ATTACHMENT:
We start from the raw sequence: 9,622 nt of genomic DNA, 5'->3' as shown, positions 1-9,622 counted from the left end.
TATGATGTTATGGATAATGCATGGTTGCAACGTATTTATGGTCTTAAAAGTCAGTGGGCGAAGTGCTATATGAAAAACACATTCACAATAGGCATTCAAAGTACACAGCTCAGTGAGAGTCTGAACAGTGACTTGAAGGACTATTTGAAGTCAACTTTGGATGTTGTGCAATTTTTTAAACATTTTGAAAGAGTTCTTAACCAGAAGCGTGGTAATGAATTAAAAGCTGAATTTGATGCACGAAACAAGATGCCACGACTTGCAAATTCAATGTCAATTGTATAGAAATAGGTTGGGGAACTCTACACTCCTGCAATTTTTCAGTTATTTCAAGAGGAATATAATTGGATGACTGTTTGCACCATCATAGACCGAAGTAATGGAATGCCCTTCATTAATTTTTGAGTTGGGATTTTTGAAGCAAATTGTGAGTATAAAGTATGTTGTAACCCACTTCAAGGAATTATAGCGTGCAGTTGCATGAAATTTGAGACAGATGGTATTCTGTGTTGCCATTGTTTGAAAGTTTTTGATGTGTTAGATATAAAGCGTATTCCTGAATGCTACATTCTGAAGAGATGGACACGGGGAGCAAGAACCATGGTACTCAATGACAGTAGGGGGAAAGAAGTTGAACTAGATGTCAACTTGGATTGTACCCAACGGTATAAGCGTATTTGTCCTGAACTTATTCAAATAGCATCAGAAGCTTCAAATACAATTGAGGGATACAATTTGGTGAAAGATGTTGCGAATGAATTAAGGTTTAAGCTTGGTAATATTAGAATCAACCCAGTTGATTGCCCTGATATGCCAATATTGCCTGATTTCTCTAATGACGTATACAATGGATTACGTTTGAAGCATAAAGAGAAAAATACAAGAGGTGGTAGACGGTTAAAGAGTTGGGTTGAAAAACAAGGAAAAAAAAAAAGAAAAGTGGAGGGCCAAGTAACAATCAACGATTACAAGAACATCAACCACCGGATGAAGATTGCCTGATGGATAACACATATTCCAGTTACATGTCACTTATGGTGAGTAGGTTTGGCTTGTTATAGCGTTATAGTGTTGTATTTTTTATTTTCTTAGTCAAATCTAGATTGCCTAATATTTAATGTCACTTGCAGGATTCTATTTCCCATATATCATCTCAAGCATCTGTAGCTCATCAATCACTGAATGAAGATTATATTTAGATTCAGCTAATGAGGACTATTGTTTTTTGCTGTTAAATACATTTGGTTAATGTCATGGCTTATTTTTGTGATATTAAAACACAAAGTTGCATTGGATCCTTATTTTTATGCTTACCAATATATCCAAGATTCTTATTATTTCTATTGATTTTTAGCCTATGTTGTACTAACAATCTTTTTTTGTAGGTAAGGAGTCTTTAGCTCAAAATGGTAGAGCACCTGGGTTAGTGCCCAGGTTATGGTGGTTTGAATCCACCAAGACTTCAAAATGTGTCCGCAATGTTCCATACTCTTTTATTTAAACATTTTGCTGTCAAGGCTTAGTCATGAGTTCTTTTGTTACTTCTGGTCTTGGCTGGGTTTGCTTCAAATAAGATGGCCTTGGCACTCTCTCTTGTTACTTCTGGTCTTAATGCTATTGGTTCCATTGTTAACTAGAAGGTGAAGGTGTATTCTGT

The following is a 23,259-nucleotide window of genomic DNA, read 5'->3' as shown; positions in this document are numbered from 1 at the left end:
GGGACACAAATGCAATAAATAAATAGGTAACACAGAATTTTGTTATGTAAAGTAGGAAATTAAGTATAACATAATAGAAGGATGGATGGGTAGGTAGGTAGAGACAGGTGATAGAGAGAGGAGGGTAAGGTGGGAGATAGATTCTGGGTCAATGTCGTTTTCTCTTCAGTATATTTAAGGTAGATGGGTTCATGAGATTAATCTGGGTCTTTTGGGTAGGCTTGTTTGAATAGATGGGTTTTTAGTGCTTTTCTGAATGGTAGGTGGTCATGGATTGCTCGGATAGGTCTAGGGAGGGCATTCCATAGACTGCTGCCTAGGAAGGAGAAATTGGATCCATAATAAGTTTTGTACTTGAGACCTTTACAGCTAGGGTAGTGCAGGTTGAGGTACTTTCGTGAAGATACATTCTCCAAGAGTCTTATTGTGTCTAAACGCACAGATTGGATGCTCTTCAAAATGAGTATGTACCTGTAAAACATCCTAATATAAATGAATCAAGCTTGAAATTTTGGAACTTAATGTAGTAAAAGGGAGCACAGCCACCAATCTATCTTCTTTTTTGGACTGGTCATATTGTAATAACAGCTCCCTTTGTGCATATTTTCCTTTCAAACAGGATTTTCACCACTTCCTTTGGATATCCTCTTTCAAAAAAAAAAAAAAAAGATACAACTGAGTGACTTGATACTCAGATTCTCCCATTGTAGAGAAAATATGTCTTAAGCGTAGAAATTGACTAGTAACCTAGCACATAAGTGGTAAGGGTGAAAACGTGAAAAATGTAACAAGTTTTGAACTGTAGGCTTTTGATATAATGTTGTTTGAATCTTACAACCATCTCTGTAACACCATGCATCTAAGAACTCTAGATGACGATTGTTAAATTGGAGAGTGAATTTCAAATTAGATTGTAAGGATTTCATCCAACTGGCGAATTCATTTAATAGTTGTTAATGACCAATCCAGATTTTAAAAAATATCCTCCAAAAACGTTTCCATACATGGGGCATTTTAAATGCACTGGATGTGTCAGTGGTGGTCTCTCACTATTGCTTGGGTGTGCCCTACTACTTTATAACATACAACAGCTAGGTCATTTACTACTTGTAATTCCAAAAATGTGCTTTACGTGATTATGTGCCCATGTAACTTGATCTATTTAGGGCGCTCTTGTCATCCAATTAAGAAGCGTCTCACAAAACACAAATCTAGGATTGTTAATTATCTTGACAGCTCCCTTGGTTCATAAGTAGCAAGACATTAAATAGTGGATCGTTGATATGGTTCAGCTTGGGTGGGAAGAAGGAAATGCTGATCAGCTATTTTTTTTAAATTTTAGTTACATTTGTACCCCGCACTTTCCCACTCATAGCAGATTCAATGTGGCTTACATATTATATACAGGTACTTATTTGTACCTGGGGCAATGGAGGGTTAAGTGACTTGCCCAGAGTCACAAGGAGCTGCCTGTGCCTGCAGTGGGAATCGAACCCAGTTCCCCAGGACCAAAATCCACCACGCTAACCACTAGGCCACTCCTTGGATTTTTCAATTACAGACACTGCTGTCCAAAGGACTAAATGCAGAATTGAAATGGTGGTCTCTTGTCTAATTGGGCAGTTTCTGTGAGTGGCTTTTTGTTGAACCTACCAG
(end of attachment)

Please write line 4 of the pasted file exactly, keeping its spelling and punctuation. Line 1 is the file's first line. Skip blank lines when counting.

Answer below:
GGGACACAAATGCAATAAATAAATAGGTAACACAGAATTTTGTTATGTAAAGTAGGAAATTAAGTATAACATAATAGAAGGATGGATGGGTAGGTAGGTAGAGACAGGTGATAGAGAGAGGAGGGTAAGGTGGGAGATAGATTCTGGGTCAATGTCGTTTTCTCTTCAGTATATTTAAGGTAGATGGGTTCATGAGATTAATCTGGGTCTTTTGGGTAGGCTTGTTTGAATAGATGGGTTTTTAGTGCTTTTCTGAATGGTAGGTGGTCATGGATTGCTCGGATAGGTCTAGGGAGGGCATTCCATAGACTGCTGCCTAGGAAGGAGAAATTGGATCCATAATAAGTTTTGTACTTGAGACCTTTACAGCTAGGGTAGTGCAGGTTGAGGTACTTTCGTGAAGATACATTCTCCAAGAGTCTTATTGTGTCTAAACGCACAGATTGGATGCTCTTCAAAATGAGTATGTACCTGTAAAACATCCTAATATAAATGAATCAAGCTTGAAATTTTGGAACTTAATGTAGTAAAAGGGAGCACAGCCACCAATCTATCTTCTTTTTTGGACTGGTCATATTGTAATAACAGCTCCCTTTGTGCATATTTTCCTTTCAAACAGGATTTTCACCACTTCCTTTGGATATCCTCTTTCAAAAAAAAAAAAAAAAGATACAACTGAGTGACTTGATACTCAGATTCTCCCATTGTAGAGAAAATATGTCTTAAGCGTAGAAATTGACTAGTAACCTAGCACATAAGTGGTAAGGGTGAAAACGTGAAAAATGTAACAAGTTTTGAACTGTAGGCTTTTGATATAATGTTGTTTGAATCTTACAACCATCTCTGTAACACCATGCATCTAAGAACTCTAGATGACGATTGTTAAATTGGAGAGTGAATTTCAAATTAGATTGTAAGGATTTCATCCAACTGGCGAATTCATTTAATAGTTGTTAATGACCAATCCAGATTTTAAAAAATATCCTCCAAAAACGTTTCCATACATGGGGCATTTTAAATGCACTGGATGTGTCAGTGGTGGTCTCTCACTATTGCTTGGGTGTGCCCTACTACTTTATAACATACAACAGCTAGGTCATTTACTACTTGTAATTCCAAAAATGTGCTTTACGTGATTATGTGCCCATGTAACTTGATCTATTTAGGGCGCTCTTGTCATCCAATTAAGAAGCGTCTCACAAAACACAAATCTAGGATTGTTAATTATCTTGACAGCTCCCTTGGTTCATAAGTAGCAAGACATTAAATAGTGGATCGTTGATATGGTTCAGCTTGGGTGGGAAGAAGGAAATGCTGATCAGCTATTTTTTTTAAATTTTAGTTACATTTGTACCCCGCACTTTCCCACTCATAGCAGATTCAATGTGGCTTACATATTATATACAGGTACTTATTTGTACCTGGGGCAATGGAGGGTTAAGTGACTTGCCCAGAGTCACAAGGAGCTGCCTGTGCCTGCAGTGGGAATCGAACCCAGTTCCCCAGGACCAAAATCCACCACGCTAACCACTAGGCCACTCCTTGGATTTTTCAATTACAGACACTGCTGTCCAAAGGACTAAATGCAGAATTGAAATGGTGGTCTCTTGTCTAATTGGGCAGTTTCTGTGAGTGGCTTTTTGTTGAACCTACCAG